897 As I understand it, it was intended that the object of harbour revision orders was to render unnecessary the more expensive alternative of promoting local Acts of Parliament. Port authorities have been actively and consistently encouraged to promote such orders and schemes in preference to local Acts of Parliament. They have been assured that all such orders and schemes are in all respects equivalent to full Acts of Parliament. Prior to 1964 the penalty provisions were contained in full legislation. They will now be subject to the inflation-proofing provisions of the proposed legislation that is before us.
Orders that are introduced after 1964 will, in effect, be downgraded by the effect of inflation. I suggest to my hon. and learned Friend that that is an undesirable anomaly. Harbour authorities might well be encouraged to proceed by way of local Acts in future rather than by orders or schemes under the 1964 Act. I cannot believe that that is something that the Government wish to encourage. The object of the amendment is to try to ensure that schemes and orders under the Act can be inflation proofed.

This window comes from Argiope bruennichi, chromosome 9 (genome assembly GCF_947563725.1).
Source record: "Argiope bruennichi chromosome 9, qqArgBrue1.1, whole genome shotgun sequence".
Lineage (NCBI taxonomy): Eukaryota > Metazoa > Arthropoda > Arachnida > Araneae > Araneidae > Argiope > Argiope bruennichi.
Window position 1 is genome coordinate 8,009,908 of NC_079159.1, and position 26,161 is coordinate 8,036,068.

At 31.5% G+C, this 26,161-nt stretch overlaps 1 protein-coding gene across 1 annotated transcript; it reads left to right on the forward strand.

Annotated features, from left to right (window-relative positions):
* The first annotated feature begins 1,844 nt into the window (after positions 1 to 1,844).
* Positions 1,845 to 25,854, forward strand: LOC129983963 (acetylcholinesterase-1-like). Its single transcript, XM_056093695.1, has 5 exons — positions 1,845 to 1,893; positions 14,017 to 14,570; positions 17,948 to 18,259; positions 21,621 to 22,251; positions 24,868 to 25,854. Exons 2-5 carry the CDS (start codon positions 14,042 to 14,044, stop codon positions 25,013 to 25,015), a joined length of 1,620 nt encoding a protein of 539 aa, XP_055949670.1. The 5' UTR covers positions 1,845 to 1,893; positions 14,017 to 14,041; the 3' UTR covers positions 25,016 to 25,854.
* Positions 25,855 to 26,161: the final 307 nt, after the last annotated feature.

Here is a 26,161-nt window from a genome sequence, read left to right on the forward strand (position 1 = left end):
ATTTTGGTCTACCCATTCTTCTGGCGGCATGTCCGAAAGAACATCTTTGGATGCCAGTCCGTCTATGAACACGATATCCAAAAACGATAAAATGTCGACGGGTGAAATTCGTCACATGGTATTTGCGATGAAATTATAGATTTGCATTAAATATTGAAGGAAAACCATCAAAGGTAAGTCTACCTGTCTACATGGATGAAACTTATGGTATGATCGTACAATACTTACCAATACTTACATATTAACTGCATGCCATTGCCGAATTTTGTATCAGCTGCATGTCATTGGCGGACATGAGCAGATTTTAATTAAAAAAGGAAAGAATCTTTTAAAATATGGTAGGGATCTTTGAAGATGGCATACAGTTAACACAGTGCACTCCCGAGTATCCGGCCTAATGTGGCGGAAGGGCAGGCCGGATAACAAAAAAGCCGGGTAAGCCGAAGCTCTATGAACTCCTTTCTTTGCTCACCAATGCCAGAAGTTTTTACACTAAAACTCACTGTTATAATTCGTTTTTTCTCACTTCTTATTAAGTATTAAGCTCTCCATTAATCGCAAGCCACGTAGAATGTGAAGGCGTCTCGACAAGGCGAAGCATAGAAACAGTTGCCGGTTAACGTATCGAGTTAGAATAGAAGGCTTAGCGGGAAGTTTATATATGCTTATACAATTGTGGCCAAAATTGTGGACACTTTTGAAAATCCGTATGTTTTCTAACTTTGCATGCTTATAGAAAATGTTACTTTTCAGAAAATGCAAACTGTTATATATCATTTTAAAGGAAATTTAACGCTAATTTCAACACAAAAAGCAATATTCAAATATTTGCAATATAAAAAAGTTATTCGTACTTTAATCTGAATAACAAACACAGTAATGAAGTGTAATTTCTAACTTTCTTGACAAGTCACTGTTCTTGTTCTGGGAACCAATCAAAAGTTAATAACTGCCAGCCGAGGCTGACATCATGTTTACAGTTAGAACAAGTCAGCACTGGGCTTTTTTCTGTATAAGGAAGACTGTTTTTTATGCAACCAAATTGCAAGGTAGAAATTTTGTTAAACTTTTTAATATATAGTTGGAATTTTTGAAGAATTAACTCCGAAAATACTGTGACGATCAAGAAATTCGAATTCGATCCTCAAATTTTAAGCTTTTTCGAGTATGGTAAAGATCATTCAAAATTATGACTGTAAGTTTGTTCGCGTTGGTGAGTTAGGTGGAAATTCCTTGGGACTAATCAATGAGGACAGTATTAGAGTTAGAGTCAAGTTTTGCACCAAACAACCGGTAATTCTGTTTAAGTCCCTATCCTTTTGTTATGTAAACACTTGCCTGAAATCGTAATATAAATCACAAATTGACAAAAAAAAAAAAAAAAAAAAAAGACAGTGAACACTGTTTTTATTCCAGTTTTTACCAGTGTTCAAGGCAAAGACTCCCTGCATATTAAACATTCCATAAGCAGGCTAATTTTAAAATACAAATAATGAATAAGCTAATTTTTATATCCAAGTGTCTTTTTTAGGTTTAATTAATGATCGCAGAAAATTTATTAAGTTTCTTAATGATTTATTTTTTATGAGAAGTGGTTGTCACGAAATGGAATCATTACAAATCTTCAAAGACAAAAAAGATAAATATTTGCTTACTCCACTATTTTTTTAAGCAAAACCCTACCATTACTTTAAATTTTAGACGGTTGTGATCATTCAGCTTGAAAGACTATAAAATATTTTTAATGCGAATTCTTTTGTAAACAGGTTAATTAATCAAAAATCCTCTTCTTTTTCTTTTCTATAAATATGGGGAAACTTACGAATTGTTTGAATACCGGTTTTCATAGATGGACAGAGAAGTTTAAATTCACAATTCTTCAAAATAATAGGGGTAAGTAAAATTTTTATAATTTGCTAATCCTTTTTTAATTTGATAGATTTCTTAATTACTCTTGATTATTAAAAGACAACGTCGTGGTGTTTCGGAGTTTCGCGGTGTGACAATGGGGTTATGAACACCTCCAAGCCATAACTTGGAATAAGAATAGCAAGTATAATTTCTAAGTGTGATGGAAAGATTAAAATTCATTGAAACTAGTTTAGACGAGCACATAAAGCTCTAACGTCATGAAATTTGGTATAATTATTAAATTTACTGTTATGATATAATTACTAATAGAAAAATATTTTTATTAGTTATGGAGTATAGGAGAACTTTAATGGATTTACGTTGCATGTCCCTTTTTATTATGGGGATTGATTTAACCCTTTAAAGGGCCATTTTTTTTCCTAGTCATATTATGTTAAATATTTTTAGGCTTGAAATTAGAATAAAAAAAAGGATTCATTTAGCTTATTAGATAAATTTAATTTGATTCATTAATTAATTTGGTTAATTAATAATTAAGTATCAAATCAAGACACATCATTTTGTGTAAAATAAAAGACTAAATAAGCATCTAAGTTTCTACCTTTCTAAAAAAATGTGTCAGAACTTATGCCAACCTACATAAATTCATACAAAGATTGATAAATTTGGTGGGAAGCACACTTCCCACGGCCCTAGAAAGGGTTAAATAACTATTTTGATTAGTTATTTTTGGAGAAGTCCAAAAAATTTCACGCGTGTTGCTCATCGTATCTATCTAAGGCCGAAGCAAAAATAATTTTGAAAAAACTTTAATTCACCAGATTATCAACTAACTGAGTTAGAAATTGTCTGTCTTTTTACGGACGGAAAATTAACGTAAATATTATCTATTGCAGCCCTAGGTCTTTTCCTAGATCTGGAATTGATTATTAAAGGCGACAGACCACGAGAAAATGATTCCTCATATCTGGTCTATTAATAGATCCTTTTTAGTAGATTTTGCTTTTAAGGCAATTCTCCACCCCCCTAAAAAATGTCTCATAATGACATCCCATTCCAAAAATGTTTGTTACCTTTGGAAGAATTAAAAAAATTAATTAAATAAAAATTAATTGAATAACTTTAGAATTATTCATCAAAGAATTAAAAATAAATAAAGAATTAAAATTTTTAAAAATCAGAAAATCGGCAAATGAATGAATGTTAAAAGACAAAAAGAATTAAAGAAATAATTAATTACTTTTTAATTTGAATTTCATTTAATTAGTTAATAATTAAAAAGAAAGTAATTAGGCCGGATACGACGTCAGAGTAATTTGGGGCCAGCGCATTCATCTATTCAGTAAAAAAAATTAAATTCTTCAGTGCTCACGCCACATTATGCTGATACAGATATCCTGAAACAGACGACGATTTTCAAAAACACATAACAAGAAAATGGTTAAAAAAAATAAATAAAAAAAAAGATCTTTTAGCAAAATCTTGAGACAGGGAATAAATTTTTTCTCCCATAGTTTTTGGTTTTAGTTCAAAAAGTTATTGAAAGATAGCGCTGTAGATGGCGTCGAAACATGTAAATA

I am advised that there are strong technical difficulties in trying to inflation-proof penalty provisions under existing harbour orders, but the amendment provides that future harbour orders will be inflation proofed, which will ensure that future schemes will not be inferior to a local Act.